Tuesday, April 14, 2015

Artemus Able Hastings 1836 – 1864



Artemus Hastings was the son of Asa and Anna (Goddard) Hastings born 1836.  He and younger brother Rufus enlisted in the 93rd New York Volunteer Infantry on November 15, 1861.  Following the Peninsula Campaign the 93rd was assigned to Provost Marshall Duty.  They served the commanding General of the Army of the Potomac until the spring of 1864.  Provost Marshall Duty kept them out of the fighting but did not keep them out of harm’s way.  At the Battle of Gettysburg they were serving General Meade.  In the morning of the third day of battle the Confederate Army prepared for Pickett’s charge with an artillery barrage.  Many of their shells overshot the Union troops landing in the camp of General Meade.
In March of 1864 Artemus reenlisted in the 93rd NYV.  Many of the original volunteers did not re-enlist leaving the Union Army with a shortage of veteran soldiers.  The 93rd was thus reassigned to Winfield Scott Hancock’s Second Corp, David B. Birney’s Third Division, Alexander Hays’ Second Brigade.  There first action was in the opening Battle of 1864 at the Wilderness.  Late in the day of May 5, 1864 the 93rd was pushed into action to prevent a Confederate break through at the Plank Road.
The Regimental History tells a story of the soldiers drinking their coffee after dark on that first night of the battle.  Artemus and other members of Company A were wondering “how many of them would be around for coffee on the next night.”  Details about Artemus end at this point but records show that he served, at times, leading his Company with the regimental colors.  On May 6th, the second day of the battle, the 93rd and the Second Corp made a major push driving the Confederate Army three miles backward until General Longstreet arrived on the scene.  At some point during this action Artemus was killed.  His body was never recovered from the Wilderness Battle field.  This was the battlefield where canon fire ignited the brush and undergrowth leaving the battlefield in flames.  Many wounded soldiers were consumed by these flames.

Wednesday, April 8, 2015

Gideon A. Hastings & David Robinson Hastings



Gideon A. Hastings (1821 – 1905) was the oldest son of John and Abigail (Straw) Hastings.  He is descended from my 5th Great Grandfather and is my third cousin.  He enlisted in Company A, 12th Maine Infantry on November 15, 1861 as a Captain.  He was promoted to the rank of Major on July 31, 1862.  Gideon served in the Army of the Gulf and later in the Army of the Shenandoah under General Sheridan.  After the War he was appointed Provost Judge in Savannah, Georgia.  He also served as Marshall of West Georgia.  Afterwards he was detailed to serve in the Freedman’s Bureau for Southwestern Georgia with headquarters in Albany, GA.  He was mustered out of the Army April 26, 1866.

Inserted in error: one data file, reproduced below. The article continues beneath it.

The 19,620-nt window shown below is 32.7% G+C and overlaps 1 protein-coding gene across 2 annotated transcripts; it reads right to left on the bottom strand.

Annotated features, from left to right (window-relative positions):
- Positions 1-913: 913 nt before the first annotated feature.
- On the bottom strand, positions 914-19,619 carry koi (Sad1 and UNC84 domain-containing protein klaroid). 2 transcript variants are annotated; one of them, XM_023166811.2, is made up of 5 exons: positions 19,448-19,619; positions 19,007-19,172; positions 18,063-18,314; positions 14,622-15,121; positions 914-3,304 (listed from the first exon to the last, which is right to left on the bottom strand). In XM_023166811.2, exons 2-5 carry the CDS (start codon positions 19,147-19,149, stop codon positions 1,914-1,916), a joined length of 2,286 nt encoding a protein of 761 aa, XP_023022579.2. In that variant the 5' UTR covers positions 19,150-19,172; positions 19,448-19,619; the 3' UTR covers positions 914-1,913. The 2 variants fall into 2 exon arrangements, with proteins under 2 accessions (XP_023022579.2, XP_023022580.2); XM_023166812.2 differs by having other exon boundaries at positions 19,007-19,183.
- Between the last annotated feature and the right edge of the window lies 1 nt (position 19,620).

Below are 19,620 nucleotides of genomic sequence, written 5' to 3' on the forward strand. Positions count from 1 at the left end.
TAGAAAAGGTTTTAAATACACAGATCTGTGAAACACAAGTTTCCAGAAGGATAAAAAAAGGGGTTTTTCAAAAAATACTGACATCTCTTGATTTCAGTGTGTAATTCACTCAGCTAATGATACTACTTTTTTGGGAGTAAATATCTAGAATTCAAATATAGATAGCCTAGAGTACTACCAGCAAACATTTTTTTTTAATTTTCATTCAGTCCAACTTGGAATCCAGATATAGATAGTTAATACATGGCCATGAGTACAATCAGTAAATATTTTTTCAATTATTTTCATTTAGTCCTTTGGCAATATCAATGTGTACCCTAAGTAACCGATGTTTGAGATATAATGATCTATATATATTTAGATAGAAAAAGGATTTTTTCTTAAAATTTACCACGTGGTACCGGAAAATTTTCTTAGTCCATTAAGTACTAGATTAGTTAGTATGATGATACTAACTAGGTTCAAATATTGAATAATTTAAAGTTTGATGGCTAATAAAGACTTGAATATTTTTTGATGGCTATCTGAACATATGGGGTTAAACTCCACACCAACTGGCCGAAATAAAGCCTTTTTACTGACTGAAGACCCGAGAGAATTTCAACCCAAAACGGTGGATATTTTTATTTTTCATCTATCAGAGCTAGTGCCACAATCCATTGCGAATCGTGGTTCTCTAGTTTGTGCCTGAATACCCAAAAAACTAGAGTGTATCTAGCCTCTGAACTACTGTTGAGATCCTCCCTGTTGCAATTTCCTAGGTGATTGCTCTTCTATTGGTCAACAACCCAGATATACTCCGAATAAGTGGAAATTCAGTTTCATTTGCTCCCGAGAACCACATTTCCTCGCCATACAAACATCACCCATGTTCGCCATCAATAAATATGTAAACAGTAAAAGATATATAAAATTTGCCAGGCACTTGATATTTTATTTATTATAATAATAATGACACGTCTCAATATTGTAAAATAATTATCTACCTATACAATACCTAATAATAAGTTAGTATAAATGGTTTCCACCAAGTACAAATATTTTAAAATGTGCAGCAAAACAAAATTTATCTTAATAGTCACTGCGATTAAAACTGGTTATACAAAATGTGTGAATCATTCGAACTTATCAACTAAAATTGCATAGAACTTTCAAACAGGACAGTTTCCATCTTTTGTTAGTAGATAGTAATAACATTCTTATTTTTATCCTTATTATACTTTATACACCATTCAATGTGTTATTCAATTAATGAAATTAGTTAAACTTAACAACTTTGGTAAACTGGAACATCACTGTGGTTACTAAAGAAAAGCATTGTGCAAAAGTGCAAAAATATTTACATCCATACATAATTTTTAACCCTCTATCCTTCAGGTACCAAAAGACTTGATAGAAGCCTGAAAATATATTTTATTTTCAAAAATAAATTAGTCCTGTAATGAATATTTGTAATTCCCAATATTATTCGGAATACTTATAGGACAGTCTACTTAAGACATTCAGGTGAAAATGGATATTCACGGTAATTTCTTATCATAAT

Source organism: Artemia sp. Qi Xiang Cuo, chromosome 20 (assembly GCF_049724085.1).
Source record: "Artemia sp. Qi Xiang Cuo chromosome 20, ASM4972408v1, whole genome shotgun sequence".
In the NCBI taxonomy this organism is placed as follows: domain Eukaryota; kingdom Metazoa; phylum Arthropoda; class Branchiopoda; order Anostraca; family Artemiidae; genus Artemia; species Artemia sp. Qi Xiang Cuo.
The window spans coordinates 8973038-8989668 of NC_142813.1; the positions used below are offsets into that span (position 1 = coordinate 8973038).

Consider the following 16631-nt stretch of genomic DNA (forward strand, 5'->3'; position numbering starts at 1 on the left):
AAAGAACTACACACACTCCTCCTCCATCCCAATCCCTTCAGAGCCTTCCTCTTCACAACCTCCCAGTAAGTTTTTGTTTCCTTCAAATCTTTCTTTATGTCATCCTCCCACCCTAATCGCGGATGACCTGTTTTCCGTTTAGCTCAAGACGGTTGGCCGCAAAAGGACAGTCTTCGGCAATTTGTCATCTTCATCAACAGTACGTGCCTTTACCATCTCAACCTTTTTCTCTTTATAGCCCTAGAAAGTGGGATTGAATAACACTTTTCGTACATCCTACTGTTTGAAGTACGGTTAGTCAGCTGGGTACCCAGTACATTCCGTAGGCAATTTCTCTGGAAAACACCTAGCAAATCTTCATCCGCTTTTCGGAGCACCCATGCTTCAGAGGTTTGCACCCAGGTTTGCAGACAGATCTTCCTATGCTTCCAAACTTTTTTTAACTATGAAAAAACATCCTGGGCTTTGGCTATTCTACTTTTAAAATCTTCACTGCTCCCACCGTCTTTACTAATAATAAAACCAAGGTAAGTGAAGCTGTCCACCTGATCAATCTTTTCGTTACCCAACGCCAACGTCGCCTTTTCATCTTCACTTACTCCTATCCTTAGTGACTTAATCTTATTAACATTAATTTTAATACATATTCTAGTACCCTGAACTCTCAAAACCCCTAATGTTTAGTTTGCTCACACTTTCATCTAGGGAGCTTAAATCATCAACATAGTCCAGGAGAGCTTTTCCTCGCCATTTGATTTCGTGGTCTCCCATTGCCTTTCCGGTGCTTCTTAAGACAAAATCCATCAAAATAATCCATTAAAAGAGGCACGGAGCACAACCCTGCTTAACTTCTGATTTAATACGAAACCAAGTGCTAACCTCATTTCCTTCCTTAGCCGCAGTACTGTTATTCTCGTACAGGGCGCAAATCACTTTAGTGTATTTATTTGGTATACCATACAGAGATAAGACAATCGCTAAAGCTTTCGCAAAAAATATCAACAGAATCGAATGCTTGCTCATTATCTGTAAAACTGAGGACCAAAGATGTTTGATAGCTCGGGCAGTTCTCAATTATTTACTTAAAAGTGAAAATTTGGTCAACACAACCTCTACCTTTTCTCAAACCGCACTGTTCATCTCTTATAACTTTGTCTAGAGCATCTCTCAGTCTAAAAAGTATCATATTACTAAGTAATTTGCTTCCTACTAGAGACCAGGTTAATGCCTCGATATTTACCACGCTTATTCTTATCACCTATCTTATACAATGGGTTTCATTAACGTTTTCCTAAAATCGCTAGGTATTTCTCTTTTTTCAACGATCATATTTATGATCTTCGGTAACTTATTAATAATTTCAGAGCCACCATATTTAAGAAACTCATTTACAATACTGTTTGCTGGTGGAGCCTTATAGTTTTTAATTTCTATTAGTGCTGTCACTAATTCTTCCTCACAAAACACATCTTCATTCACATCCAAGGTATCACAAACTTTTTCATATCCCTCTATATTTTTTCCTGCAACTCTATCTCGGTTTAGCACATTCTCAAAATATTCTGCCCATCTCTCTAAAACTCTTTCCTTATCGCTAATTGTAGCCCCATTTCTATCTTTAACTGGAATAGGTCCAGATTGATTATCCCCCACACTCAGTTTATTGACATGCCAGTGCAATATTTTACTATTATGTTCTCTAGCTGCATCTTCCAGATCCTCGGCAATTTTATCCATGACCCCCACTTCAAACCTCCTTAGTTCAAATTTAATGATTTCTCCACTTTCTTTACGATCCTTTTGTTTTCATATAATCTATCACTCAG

David R. Hastings (1823 - ) was the second son of John and Abigail (Straw) Hastings.  He enlisted in Company A, 12th Maine Infantry on November 15, 1861 as a Major.  He resigned on June 15, 1862.

The 12th Maine Infantry was a part of the Army of the Gulf and were at the surrender of New Orleans.

Thursday, April 2, 2015

Joseph Atwood Hastings 1827 to 1901



 Joseph was the son of Asa and Anna (Goddard) Hastings.  He was one of four brothers who enlisted in the Union Army.

Enlisted on July 24, 1862 at Horicon, New York as a Private.
On August 18, 1862 he mustered into "D" Co. New York 118th Infantry
He was Mustered Out on June 13 1865 at Richmond, Virginia
Promotions:
* Private (Reduced to ranks)
* Sergt 8/29/1862
* Sergt 3/29/1863
Brevetted to Lieutenant after the War

Joseph was the Color Sergeant for the 118th NYV.  The average soldier in the Union Army was 5’ 7” tall.  Joseph was 6’6” tall.  It has been said that the colors of the 118th were held higher than any other Union regiment.  Joseph requested two pairs of pants from the Quarter Master and sewed them together to make a pair to fit his long legs.  The Regimental history notes that the colors of the 118th were never captured by the rebel army but on more than one occasion that was due only to the long legs of Joe Hastings.
It has been noted that President Lincoln loved to talk with men of his stature.  The 118th NYV was one of the first regiments to enter Richmond when it fell.  President Lincoln visited Richmond shortly thereafter.  I have often wondered if Joseph may have met the President at that time.

The GAR unit in Bolton Landing, New York was named after Joseph A. Hastings.

Wednesday, March 25, 2015

James M Hastings 1832 to 1864




James Hastings was one of four sons of Asa and Anna (Goddard) Hastings who fought in the Civil War.  James enlisted in Co. D, 118th New York Volunteer Infantry.  James’ health was bad during most of his military career.  On October 28, 1863 he was transferred to 14th Veteran Reserve Corp.  He was promoted to the rank of Sgt with the VRC. 
James died of disease on December 14, 1864 in Washington, D.C.  It was about this time that the cemeteries in and around Washington were becoming filled with the casualties from the war.  A new National cemetery was opened at Arlington and James was one of the first to be buried at Arlington National Cemetery.

Grave site is at Section 13, Site 6159